Jugging upward, it was crazy watching Noah jug the free hanging line with Echo and Cottontail Towers behind him. Not to mention the 300-400 feet of pure air. At the top of our third pitch was a much needed large ledge as the ledge made for a great mental break. I was finally starting to warm up as we hung out in the sun without any wind. I decided to take the last free 5.8 pitch. The opening moves were fun which took me up to another ledge and then up a 5.6 chimney. I belayed Noah up as Brian jugged the pitch. He didn't want to change into rock shoes.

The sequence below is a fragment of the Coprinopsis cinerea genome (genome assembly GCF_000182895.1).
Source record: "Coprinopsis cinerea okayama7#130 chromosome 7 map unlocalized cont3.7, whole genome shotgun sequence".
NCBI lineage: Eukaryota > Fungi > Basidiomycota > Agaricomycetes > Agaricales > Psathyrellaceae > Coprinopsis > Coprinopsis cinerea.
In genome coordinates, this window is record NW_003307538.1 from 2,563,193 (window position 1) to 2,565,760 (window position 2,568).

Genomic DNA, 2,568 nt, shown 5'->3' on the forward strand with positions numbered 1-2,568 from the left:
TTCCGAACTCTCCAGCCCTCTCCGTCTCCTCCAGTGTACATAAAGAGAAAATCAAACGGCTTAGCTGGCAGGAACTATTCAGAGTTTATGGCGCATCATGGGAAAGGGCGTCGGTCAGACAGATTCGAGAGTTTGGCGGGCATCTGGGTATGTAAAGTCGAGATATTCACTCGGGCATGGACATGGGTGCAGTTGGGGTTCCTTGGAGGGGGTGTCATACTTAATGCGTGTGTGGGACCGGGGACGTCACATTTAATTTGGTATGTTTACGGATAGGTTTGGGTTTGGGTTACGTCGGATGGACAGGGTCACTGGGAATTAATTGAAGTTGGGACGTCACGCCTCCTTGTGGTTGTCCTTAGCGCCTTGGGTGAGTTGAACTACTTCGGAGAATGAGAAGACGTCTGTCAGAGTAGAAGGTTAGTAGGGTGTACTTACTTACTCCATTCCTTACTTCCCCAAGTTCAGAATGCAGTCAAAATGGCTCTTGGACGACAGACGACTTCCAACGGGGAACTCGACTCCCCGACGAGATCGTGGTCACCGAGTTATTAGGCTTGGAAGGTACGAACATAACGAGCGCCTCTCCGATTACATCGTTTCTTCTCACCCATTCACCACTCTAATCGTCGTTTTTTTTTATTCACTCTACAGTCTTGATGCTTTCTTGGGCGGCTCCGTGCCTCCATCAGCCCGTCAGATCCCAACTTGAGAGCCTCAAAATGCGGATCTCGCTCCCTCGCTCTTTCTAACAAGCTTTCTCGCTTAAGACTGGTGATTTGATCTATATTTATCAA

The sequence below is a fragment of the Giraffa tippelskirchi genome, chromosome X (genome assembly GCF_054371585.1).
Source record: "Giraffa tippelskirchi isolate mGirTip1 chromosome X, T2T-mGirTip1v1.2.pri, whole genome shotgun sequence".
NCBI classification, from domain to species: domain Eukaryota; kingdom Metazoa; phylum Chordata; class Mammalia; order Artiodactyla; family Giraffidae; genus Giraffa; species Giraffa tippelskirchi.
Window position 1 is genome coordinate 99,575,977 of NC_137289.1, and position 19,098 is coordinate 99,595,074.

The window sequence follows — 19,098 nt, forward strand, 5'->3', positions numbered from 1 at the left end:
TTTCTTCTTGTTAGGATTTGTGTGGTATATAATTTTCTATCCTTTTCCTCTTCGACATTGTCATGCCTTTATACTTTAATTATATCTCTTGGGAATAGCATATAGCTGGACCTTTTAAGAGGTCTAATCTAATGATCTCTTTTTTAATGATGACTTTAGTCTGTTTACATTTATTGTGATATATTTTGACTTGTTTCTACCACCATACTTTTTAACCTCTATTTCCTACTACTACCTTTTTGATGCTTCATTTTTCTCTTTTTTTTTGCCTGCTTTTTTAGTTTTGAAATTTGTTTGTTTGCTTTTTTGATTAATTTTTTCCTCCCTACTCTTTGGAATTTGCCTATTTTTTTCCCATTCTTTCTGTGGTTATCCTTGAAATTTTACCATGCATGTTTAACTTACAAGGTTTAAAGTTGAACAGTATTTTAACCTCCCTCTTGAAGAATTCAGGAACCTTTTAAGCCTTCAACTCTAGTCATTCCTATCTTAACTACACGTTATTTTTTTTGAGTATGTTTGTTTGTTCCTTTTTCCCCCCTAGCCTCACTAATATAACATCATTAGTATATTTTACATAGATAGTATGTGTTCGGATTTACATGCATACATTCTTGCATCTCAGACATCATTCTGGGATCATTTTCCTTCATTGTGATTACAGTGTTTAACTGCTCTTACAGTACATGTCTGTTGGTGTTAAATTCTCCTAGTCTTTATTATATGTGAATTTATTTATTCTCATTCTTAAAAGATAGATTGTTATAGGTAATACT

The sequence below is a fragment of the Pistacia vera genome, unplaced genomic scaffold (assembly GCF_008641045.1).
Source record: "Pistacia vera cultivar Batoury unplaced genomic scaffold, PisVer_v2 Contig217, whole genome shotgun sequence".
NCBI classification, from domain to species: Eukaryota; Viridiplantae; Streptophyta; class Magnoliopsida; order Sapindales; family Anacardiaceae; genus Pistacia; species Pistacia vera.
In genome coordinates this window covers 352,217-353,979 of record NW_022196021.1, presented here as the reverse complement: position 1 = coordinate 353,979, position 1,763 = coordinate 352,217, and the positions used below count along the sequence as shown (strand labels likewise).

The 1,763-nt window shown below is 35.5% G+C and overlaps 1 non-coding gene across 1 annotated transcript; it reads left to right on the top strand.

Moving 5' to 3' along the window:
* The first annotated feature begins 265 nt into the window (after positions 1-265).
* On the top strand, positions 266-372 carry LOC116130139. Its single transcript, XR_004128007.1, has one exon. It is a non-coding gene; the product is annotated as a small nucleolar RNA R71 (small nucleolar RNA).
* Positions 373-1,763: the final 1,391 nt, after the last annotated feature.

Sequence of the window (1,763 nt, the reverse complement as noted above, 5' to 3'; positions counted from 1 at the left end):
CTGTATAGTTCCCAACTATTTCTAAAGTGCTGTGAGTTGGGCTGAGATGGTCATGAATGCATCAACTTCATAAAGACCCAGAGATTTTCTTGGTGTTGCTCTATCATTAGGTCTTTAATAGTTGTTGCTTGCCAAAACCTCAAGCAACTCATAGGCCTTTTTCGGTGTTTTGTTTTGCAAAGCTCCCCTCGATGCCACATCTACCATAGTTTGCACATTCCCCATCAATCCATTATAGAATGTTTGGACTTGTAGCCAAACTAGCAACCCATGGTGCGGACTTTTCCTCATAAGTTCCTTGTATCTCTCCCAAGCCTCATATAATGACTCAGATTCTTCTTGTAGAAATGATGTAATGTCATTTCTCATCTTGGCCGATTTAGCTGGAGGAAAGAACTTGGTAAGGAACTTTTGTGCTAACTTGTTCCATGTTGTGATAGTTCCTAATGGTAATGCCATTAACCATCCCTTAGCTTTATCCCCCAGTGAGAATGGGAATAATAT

Noah about to start his free hanging jug on pitch 3.
Noah jugging pitch 3. The Titan, Echo and Cottontail are visable.
Noah jugging pitch 3.
Exposure on jugging on pitch 3.
Noah's free hanging jug exposure. (Photo by Noah)
Me jugging over the capstone. (Photo by Noah)
Final 5.8 pitch.
We were now only a few feet from the summit block. With a few 5.7 bouldering moves, we were standing on top of The Kingfisher. It took us 7 hours. Not too bad even with a 20-30 minute break on the sunny ledge. The views were some of the best I have ever experienced.
The Titan, Echo and Cottontail.
Ancient Art from the summit.